Service of process arises in footnote 7

The patent service provision, 28 U.S.C. § 1694, states that an agent “conducting” the defendant’s business can accept service in a district in which the defendant “has a regular and established place of business.” But courts considering the question have held that § 1694 is not the exclusive basis for service of process in a patent-infringement action. Rule 4 of the Federal Rules of Civil Procedure provides for service of process not necessarily predicated on a regular and established place of business of the defendant. See, e.g., Welch Sci. Co. v. Human Eng’g Inst., Inc., 416 F.2d 32, 34 (7th Cir. 1969); 14D Wright & Miller, Federal Practice & Procedure § 3823 (4th ed., Apr. 2021 update). We therefore tend to agree with the appellees that, although the presence of a defendant’s regular and established place of business in a district implies that service is proper on agents there, the presence of employees who can accept service does not by itself establish the existence of the defendant’s regular and established place of business at those employees’ location. Regardless, given Celgene’s argument forfeiture and evidentiary failures, we need not decide the issue

Corporate separateness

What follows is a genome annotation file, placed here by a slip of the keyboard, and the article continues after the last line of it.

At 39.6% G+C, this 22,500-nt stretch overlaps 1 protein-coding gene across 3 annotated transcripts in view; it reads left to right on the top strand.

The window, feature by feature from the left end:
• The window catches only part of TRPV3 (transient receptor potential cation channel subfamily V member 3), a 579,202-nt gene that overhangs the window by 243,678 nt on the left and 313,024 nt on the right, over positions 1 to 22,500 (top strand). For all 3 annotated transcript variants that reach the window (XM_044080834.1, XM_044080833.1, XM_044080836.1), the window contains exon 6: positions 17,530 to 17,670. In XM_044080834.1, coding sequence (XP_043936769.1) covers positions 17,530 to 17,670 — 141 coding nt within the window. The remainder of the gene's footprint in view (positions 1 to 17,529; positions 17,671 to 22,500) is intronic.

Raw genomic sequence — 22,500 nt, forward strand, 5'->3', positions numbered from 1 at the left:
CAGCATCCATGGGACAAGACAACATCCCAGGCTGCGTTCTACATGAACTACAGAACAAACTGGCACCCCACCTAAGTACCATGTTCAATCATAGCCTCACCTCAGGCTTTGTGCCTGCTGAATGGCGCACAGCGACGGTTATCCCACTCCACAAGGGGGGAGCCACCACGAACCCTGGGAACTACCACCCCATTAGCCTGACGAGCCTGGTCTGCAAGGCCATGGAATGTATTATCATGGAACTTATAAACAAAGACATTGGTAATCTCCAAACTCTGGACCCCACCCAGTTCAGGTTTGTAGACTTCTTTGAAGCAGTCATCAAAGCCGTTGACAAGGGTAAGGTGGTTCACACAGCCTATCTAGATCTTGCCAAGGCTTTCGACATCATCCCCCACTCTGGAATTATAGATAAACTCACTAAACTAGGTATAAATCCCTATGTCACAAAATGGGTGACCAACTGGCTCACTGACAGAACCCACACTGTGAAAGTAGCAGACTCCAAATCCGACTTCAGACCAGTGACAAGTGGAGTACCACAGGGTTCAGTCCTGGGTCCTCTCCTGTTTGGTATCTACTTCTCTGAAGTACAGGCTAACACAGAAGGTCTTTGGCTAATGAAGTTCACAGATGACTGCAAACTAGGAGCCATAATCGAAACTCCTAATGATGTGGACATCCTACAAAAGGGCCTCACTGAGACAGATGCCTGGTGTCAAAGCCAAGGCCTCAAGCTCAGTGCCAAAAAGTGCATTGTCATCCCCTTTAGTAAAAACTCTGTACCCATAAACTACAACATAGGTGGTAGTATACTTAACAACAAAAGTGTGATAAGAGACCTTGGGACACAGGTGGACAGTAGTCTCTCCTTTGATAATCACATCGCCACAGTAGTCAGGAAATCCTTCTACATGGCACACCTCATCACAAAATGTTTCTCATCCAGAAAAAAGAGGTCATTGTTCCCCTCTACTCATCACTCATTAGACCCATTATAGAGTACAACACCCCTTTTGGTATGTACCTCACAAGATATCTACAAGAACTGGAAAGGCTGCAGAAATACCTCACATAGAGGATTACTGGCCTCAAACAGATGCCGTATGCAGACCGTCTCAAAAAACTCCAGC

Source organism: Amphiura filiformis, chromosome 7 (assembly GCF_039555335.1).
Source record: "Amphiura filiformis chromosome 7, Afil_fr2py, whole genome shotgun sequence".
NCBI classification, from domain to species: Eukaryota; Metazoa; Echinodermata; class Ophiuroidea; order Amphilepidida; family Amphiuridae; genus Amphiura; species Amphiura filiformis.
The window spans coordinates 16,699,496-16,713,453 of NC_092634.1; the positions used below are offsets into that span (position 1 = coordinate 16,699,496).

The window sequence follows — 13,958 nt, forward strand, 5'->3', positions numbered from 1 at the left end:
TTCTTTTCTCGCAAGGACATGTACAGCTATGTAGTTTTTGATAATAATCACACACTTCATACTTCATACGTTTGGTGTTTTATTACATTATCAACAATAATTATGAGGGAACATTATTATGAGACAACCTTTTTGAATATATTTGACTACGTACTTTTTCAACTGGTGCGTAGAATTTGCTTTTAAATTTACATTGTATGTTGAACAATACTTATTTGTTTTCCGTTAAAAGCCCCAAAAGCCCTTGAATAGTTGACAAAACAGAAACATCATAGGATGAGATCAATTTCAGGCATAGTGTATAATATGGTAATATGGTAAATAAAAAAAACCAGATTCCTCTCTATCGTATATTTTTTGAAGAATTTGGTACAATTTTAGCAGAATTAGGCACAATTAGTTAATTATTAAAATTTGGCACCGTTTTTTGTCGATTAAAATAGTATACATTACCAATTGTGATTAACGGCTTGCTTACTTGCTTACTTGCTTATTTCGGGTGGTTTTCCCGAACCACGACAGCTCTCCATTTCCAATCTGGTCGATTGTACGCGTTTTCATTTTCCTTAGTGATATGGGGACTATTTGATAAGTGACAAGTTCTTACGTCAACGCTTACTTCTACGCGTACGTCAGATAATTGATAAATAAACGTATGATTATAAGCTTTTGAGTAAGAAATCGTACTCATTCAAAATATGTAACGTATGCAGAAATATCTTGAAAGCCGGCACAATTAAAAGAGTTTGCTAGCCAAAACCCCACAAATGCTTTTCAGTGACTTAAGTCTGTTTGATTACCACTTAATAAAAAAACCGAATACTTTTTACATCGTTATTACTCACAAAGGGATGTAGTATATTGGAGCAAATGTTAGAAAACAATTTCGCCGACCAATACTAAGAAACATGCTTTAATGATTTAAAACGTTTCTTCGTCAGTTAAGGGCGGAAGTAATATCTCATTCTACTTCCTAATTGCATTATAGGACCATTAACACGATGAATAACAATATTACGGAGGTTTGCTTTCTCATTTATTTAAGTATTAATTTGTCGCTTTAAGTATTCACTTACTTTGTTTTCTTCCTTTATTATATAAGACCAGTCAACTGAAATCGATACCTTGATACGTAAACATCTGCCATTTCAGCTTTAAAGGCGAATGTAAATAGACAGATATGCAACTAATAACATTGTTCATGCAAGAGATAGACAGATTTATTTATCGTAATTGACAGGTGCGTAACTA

Venue may be imputed under an alter-ego or veil-piercing theory. See Andra, 6 F.4th at 1289; Minn. Min. & Mfg. Co. v. Eco Chem, Inc., 757 F.2d 1256, 1265 (Fed. Cir. 1985) (“3M”). But “where related companies have maintained corporate separateness, the place of business of one corporation is not imputed to the other for venue purposes.” Andra, 6 F.4th at 1289. Corporate separateness is an issue of regional-circuit law. See Wechsler v. Macke Int’l Trade, Inc., 486 F.3d 1286, 1295 (Fed. Cir. 2007). The relevant veil-piercing theory in the Third Circuit is called the “alter ego” doctrine, among other names. See Pearson v. Component Tech. Corp., 247 F.3d 471, 484 & n.2 (3d Cir. 2001). Under that doctrine, courts will disregard the corporate form to “prevent fraud, illegality, or injustice,” “when recognition of the corporate entity would defeat public policy or shield someone from liability for a crime,” or “when the parent so dominated the subsidiary that it had no separate existence.” Id. at 484 (first quoting Zubik v. Zubik, 384 F.2d 267, 272 (3d Cir. 1967); and then quoting N.J. Dep’t of Env’t Prot. v. Ventron Corp., 468 A.2d 150, 164 (N.J. 1983)).8 Among other possible considerations, the Third Circuit looks at “gross undercapitalization, failure to observe corporate formalities, nonpayment of dividends, insolvency of the [subsidiary] corporation, siphoning of funds from the [subsidiary] corporation by the dominant stockholder, nonfunctioning of officers and directors, absence of corporate records, and whether the corporation is merely a facade for the operations of the dominant stockholder.” Id. at 484–85 & n.2; see also Trinity Indus., Inc. v. Greenlease Holding Co., 903 F.3d 333, 365 (3d Cir. 2018). In the end, this is an inquiry into whether the entities’ separateness “is little more than a legal fiction”—a “notoriously difficult” burden. Pearson, 247 F.3d at 485. Plaintiffs “must essentially demonstrate that in all aspects of the business, the two corporations actually functioned as a single entity.” Id. A court “consider[s] whether veil piercing is appropriate in light of the totality of the circumstances.” Trinity Indus., 903 F.3d at 365.